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Has growth been good for women’s employment in Pakistan?


  • Majid, H.
  • Siegmann, K.A.


In this paper, we analyse the gender inclusiveness of Pakistan’s economic growth performance as measured by the rate at which employment changes when GDP increases by one percentage point. Our results show not only differences in such employment elasticities across sectors but also across genders. Rooted in women’s status as secondary workers within Pakistan’s labour force, their employment is commonly more responsive to the business cycle. Surprising results include that gender wage equality is positively associated with employment elasticities. Furthermore, we question the optimistic narrative that education improves women’s ability to take up employment in periods of positive GDP growth.

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  • Majid, H. & Siegmann, K.A., 2017. "Has growth been good for women’s employment in Pakistan?," ISS Working Papers - General Series 630, International Institute of Social Studies of Erasmus University Rotterdam (ISS), The Hague.
  • Handle: RePEc:ems:euriss:99236

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    9. Standing, Guy, 1989. "Global feminization through flexible labor," World Development, Elsevier, vol. 17(7), pages 1077-1095, July.
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    11. Najam Us Saqib & G. M. Arif, 2012. "Time Poverty, Work Status and Gender: The Case of Pakistan," The Pakistan Development Review, Pakistan Institute of Development Economics, vol. 51(1), pages 23-46.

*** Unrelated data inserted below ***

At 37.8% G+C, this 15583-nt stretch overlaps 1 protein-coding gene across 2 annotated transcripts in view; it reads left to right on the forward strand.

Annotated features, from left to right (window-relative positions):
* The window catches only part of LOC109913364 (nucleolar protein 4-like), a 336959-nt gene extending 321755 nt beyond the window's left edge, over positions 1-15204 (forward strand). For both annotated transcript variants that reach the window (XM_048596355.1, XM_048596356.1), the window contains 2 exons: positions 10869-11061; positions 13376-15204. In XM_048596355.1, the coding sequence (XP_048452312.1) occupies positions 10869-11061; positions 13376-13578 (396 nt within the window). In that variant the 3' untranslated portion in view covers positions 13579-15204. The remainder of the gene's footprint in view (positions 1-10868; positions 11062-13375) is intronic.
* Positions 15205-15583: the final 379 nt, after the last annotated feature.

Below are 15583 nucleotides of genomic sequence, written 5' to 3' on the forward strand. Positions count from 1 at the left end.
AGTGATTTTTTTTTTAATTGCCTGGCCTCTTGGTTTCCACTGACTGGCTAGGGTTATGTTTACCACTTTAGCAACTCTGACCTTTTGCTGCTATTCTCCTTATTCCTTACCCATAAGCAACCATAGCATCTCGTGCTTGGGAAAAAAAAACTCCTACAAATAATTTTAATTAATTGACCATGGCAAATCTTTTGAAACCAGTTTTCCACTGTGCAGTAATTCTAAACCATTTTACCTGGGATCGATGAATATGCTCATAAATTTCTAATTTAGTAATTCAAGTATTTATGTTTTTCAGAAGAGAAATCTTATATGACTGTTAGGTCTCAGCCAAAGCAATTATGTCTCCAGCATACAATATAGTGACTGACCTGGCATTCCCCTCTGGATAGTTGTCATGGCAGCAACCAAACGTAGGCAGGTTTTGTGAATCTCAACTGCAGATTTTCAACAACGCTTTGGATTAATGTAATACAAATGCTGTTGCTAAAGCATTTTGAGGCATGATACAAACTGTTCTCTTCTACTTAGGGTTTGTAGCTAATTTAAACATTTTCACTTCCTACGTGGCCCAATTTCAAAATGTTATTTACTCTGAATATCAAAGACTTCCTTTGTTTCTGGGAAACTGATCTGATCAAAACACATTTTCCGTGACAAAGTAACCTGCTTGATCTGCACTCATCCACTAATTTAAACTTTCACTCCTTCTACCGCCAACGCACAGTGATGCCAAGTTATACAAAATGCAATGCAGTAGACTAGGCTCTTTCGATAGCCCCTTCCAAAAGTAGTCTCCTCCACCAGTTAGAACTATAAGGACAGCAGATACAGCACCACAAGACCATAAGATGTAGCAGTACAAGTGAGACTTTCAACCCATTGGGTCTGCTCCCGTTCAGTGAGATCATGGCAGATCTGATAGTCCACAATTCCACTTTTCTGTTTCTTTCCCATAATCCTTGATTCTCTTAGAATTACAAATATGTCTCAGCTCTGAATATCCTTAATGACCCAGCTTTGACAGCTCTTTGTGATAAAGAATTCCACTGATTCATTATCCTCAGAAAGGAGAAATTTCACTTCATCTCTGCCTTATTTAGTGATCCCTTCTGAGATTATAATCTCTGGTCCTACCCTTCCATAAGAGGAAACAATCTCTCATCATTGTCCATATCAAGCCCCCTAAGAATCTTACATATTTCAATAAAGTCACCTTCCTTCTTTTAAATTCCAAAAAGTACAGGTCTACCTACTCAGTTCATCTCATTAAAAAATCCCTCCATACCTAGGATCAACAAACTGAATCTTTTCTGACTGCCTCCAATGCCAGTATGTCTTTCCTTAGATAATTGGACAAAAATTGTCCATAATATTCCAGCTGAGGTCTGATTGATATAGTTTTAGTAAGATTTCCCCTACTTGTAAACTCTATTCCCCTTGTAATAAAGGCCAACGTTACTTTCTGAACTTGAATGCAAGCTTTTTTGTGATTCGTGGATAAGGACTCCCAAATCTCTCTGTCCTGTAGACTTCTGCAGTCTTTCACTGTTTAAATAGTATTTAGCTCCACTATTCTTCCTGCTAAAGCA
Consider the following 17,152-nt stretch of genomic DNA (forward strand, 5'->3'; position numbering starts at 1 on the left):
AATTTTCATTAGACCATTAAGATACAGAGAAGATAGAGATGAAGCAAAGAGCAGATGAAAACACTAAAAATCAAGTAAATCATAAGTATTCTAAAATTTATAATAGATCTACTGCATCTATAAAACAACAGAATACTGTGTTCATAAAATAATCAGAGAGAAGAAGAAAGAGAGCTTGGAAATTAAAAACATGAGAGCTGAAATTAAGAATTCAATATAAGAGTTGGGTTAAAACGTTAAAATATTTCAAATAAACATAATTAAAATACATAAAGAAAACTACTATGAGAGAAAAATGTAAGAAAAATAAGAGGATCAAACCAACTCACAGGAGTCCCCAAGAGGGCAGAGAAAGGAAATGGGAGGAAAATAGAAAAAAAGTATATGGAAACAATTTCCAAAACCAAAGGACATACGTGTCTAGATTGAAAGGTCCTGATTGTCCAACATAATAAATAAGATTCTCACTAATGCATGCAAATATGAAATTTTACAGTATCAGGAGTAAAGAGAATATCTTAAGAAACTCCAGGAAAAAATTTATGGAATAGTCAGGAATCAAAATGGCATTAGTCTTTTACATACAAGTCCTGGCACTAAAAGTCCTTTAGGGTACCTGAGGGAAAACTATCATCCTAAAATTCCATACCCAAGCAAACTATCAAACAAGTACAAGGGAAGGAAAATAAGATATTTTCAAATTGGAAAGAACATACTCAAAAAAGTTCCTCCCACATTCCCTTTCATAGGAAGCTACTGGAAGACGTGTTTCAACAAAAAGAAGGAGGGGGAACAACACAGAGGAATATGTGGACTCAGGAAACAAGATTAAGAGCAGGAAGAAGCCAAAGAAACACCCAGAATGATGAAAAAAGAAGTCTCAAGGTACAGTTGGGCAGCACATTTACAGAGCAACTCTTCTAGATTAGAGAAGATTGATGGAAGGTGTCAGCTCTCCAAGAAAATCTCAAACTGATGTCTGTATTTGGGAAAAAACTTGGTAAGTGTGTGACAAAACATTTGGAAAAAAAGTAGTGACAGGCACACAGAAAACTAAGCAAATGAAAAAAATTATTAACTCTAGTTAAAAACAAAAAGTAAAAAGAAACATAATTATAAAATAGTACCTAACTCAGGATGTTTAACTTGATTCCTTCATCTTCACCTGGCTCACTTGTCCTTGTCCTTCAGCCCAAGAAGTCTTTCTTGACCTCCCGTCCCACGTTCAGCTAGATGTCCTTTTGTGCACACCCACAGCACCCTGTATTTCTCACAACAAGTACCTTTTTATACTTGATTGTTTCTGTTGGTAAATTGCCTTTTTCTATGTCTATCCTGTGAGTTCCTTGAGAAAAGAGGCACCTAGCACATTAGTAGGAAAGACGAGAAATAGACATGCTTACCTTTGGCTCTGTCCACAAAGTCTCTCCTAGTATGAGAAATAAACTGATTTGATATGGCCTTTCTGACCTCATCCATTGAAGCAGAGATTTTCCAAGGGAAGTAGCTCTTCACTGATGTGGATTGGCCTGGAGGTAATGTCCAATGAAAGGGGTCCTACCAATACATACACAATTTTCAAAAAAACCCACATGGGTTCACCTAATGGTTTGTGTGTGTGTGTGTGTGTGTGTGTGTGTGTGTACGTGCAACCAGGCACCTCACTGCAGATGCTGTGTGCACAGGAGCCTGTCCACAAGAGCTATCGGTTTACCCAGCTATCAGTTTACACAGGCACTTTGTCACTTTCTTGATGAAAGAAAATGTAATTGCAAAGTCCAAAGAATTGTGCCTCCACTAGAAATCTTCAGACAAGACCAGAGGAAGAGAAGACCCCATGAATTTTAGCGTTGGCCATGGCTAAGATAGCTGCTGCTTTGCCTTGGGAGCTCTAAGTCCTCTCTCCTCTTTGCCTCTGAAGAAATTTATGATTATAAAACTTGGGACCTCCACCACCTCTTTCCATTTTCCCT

12. Cristiano Perugini & Marcello Signorelli, 2007. "Labour Market Performance Differentials and Dynamics in EU-15 Countries and Regions," European Journal of Comparative Economics, Cattaneo University (LIUC), vol. 4(2), pages 209-262, September.
    13. Falguni Pattanaik & Narayan Chandra Nayak, 2014. "Macroeconomic Determinants of Employment Intensity of Growth in India," Margin: The Journal of Applied Economic Research, National Council of Applied Economic Research, vol. 8(2), pages 137-154, May.
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    economic growth; employment; gender; growth elasticity of employment; inclusive growth; Pakistan;

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